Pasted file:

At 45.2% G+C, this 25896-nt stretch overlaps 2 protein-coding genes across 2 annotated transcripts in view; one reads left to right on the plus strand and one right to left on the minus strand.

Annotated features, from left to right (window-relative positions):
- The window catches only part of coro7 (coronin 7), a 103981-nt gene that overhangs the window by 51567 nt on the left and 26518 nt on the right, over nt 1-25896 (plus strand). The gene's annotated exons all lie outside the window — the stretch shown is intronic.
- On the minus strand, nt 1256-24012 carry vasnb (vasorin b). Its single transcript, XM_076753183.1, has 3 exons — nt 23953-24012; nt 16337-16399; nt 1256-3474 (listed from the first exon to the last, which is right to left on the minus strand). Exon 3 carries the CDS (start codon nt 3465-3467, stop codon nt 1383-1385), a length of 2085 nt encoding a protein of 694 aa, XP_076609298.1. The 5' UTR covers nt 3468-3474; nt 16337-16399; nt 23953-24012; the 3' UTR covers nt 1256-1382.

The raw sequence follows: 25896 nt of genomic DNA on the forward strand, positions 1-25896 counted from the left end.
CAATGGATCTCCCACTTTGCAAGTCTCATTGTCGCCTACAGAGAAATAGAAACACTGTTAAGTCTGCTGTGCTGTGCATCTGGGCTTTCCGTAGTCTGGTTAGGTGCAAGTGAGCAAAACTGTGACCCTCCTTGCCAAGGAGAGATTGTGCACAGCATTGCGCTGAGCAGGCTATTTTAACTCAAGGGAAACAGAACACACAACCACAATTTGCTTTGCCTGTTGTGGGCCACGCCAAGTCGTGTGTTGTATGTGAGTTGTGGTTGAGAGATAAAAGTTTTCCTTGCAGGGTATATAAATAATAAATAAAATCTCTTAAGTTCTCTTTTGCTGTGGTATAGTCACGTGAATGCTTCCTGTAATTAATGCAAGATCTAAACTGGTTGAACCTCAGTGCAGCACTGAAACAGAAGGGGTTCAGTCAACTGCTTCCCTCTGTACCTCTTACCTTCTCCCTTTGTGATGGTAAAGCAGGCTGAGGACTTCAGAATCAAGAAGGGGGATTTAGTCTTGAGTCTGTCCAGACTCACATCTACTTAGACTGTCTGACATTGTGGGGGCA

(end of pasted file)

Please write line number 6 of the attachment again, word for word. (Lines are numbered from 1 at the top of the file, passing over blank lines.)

CAATGGATCTCCCACTTTGCAAGTCTCATTGTCGCCTACAGAGAAATAGAAACACTGTTAAGTCTGCTGTGCTGTGCATCTGGGCTTTCCGTAGTCTGGTTAGGTGCAAGTGAGCAAAACTGTGACCCTCCTTGCCAAGGAGAGATTGTGCACAGCATTGCGCTGAGCAGGCTATTTTAACTCAAGGGAAACAGAACACACAACCACAATTTGCTTTGCCTGTTGTGGGCCACGCCAAGTCGTGTGTTGTATGTGAGTTGTGGTTGAGAGATAAAAGTTTTCCTTGCAGGGTATATAAATAATAAATAAAATCTCTTAAGTTCTCTTTTGCTGTGGTATAGTCACGTGAATGCTTCCTGTAATTAATGCAAGATCTAAACTGGTTGAACCTCAGTGCAGCACTGAAACAGAAGGGGTTCAGTCAACTGCTTCCCTCTGTACCTCTTACCTTCTCCCTTTGTGATGGTAAAGCAGGCTGAGGACTTCAGAATCAAGAAGGGGGATTTAGTCTTGAGTCTGTCCAGACTCACATCTACTTAGACTGTCTGACATTGTGGGGGCA